Ug. This is a post no one wants to write, but that definitely needs to be written. Most of us really do wish our weddings could be sweet celebrations of love and family, commitment and community. Unfortunately, for a whole bunch of legitimate reasons ranging from addiction to abuse, crime to communication problems, some of you are going to face the challenge of not inviting certain family members (or ANY family members) to your wedding.
It's going to suck. Obviously, no one article can work for every tangled family situation, but let's see if we can help you make it suck a little less.
We're not going to get into why you're not inviting given family members. We're just going to assume that you feel you've got a really, truly legitimate reason. It's not our place to judge the legitimacy, and ultimately it doesn't matter: if you feel it strongly, then that's your decision to make. You just need to be sure. Really, really sure. Talk to your partner. Talk to your friends. Possibly even talk to a counselor. This is going to be hard, so you need to be completely solid in your decision.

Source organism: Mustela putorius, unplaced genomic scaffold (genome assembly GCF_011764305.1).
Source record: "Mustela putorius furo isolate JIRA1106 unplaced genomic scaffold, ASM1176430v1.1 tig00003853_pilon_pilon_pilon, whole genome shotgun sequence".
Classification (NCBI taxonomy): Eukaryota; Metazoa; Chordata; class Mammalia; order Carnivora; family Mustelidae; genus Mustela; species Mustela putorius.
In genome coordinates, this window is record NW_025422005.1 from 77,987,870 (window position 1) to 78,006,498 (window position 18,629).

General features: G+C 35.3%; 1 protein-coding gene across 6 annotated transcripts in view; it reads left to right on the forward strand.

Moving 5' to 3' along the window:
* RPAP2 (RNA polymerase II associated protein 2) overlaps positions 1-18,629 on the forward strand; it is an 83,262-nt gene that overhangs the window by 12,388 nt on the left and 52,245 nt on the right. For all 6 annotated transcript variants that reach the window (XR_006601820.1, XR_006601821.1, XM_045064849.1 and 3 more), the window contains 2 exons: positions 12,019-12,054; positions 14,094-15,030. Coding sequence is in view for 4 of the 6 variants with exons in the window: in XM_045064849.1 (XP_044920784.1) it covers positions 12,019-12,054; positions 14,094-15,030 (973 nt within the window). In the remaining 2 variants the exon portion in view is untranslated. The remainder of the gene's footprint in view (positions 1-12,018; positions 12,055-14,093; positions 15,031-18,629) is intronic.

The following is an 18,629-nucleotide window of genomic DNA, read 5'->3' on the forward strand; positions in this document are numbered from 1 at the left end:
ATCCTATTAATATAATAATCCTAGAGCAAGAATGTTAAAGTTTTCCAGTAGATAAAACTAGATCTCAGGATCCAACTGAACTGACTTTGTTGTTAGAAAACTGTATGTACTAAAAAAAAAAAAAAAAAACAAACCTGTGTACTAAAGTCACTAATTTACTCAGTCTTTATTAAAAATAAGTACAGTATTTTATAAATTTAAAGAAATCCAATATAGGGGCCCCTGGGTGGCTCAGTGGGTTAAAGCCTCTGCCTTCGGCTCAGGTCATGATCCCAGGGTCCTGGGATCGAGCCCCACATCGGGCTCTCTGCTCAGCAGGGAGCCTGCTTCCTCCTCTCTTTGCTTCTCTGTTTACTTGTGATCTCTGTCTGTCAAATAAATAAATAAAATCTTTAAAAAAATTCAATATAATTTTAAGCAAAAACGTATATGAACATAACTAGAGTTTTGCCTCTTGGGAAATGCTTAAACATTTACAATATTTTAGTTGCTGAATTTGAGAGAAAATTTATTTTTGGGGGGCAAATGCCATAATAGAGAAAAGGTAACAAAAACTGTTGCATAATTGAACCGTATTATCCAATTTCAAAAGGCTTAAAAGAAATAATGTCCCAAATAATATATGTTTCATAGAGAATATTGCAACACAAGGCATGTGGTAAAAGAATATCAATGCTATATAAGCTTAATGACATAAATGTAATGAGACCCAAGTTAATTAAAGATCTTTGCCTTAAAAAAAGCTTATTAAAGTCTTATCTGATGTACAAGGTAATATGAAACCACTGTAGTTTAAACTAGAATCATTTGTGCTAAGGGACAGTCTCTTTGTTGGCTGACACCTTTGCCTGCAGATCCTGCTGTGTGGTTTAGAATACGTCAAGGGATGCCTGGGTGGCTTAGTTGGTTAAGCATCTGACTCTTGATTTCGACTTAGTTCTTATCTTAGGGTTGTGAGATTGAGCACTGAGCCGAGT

Once you've made the decision, you need to hold yourself completely accountable. This is not about what the other person did to you. This is about you feeling like you're making the best decision you can for yourself and your wedding.
As always, you can't control other people or their behavior. You can only control and take responsibility for your reaction. If not inviting family members feels like the best solution for a toxic situation, that's cool… but don't make it about what they did. Own your reaction, and be accountable for the fact that the decision not to invite family is going to hurt people's feelings, full stop. (Even if you think they hurt you first, it doesn't matter. The decision not to invite someone is all on you.)
The worst thing you can do when there's drama approaching is propagate it by not being up-front in addressing it. Yes, it's going to suck, but you can't put it off. You need to confront the situation quickly and directly. Don't put it off, and don't use platitudes. You likely do not ever need to contact someone to tell them they're not invited to your wedding, but if they or another family member ask you about an invitation, we suggest you use straight-forward, un-charged language. Here are a few examples: